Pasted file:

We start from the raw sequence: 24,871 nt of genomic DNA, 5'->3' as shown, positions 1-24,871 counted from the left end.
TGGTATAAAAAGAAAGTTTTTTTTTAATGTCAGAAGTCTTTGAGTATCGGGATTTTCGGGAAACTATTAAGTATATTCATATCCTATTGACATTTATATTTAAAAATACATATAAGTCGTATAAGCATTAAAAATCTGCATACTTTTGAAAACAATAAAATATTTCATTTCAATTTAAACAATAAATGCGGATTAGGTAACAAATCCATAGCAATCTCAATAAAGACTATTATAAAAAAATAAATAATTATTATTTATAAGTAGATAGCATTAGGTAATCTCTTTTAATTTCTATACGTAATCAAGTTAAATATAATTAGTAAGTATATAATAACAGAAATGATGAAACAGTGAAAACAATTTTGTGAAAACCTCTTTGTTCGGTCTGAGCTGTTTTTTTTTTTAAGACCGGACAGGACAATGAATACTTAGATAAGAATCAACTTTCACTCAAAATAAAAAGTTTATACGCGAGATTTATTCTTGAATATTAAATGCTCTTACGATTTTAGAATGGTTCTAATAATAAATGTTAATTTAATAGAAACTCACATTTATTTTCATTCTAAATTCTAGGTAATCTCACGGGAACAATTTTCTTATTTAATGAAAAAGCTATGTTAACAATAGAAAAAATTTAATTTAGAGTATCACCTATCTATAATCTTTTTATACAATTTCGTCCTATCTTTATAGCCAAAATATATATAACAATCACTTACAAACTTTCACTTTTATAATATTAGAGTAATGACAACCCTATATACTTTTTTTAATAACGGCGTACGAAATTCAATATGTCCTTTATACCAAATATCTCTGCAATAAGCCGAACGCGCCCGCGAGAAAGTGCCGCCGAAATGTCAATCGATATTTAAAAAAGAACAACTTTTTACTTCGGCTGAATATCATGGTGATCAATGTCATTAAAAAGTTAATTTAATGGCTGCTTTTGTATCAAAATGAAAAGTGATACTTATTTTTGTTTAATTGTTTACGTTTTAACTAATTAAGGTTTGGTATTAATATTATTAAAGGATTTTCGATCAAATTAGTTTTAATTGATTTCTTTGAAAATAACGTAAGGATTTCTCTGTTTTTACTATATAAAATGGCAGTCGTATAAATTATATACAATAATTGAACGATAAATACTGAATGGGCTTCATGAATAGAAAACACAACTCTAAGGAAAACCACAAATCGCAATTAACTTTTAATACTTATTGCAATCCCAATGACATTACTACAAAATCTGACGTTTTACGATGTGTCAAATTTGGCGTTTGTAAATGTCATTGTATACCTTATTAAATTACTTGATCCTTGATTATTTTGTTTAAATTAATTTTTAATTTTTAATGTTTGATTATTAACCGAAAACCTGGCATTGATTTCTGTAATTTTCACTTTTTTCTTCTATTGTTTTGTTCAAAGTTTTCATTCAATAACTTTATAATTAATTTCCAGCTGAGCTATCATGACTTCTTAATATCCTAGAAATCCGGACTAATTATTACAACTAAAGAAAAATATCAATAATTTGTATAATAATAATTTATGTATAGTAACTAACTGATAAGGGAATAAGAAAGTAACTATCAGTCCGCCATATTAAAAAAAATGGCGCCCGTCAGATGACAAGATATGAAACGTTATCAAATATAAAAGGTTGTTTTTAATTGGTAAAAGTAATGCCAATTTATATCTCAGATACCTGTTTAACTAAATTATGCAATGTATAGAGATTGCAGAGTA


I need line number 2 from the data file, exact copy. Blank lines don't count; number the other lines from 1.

TGGTATAAAAAGAAAGTTTTTTTTTAATGTCAGAAGTCTTTGAGTATCGGGATTTTCGGGAAACTATTAAGTATATTCATATCCTATTGACATTTATATTTAAAAATACATATAAGTCGTATAAGCATTAAAAATCTGCATACTTTTGAAAACAATAAAATATTTCATTTCAATTTAAACAATAAATGCGGATTAGGTAACAAATCCATAGCAATCTCAATAAAGACTATTATAAAAAAATAAATAATTATTATTTATAAGTAGATAGCATTAGGTAATCTCTTTTAATTTCTATACGTAATCAAGTTAAATATAATTAGTAAGTATATAATAACAGAAATGATGAAACAGTGAAAACAATTTTGTGAAAACCTCTTTGTTCGGTCTGAGCTGTTTTTTTTTTTAAGACCGGACAGGACAATGAATACTTAGATAAGAATCAACTTTCACTCAAAATAAAAAGTTTATACGCGAGATTTATTCTTGAATATTAAATGCTCTTACGATTTTAGAATGGTTCTAATAATAAATGTTAATTTAATAGAAACTCACATTTATTTTCATTCTAAATTCTAGGTAATCTCACGGGAACAATTTTCTTATTTAATGAAAAAGCTATGTTAACAATAGAAAAAATTTAATTTAGAGTATCACCTATCTATAATCTTTTTATACAATTTCGTCCTATCTTTATAGCCAAAATATATATAACAATCACTTACAAACTTTCACTTTTATAATATTAGAGTAATGACAACCCTATATACTTTTTTTAATAACGGCGTACGAAATTCAATATGTCCTTTATACCAAATATCTCTGCAATAAGCCGAACGCGCCCGCGAGAAAGTGCCGCCGAAATGTCAATCGATATTTAAAAAAGAACAACTTTTTACTTCGGCTGAATATCATGGTGATCAATGTCATTAAAAAGTTAATTTAATGGCTGCTTTTGTATCAAAATGAAAAGTGATACTTATTTTTGTTTAATTGTTTACGTTTTAACTAATTAAGGTTTGGTATTAATATTATTAAAGGATTTTCGATCAAATTAGTTTTAATTGATTTCTTTGAAAATAACGTAAGGATTTCTCTGTTTTTACTATATAAAATGGCAGTCGTATAAATTATATACAATAATTGAACGATAAATACTGAATGGGCTTCATGAATAGAAAACACAACTCTAAGGAAAACCACAAATCGCAATTAACTTTTAATACTTATTGCAATCCCAATGACATTACTACAAAATCTGACGTTTTACGATGTGTCAAATTTGGCGTTTGTAAATGTCATTGTATACCTTATTAAATTACTTGATCCTTGATTATTTTGTTTAAATTAATTTTTAATTTTTAATGTTTGATTATTAACCGAAAACCTGGCATTGATTTCTGTAATTTTCACTTTTTTCTTCTATTGTTTTGTTCAAAGTTTTCATTCAATAACTTTATAATTAATTTCCAGCTGAGCTATCATGACTTCTTAATATCCTAGAAATCCGGACTAATTATTACAACTAAAGAAAAATATCAATAATTTGTATAATAATAATTTATGTATAGTAACTAACTGATAAGGGAATAAGAAAGTAACTATCAGTCCGCCATATTAAAAAAAATGGCGCCCGTCAGATGACAAGATATGAAACGTTATCAAATATAAAAGGTTGTTTTTAATTGGTAAAAGTAATGCCAATTTATATCTCAGATACCTGTTTAACTAAATTATGCAATGTATAGAGATTGCAGAGTA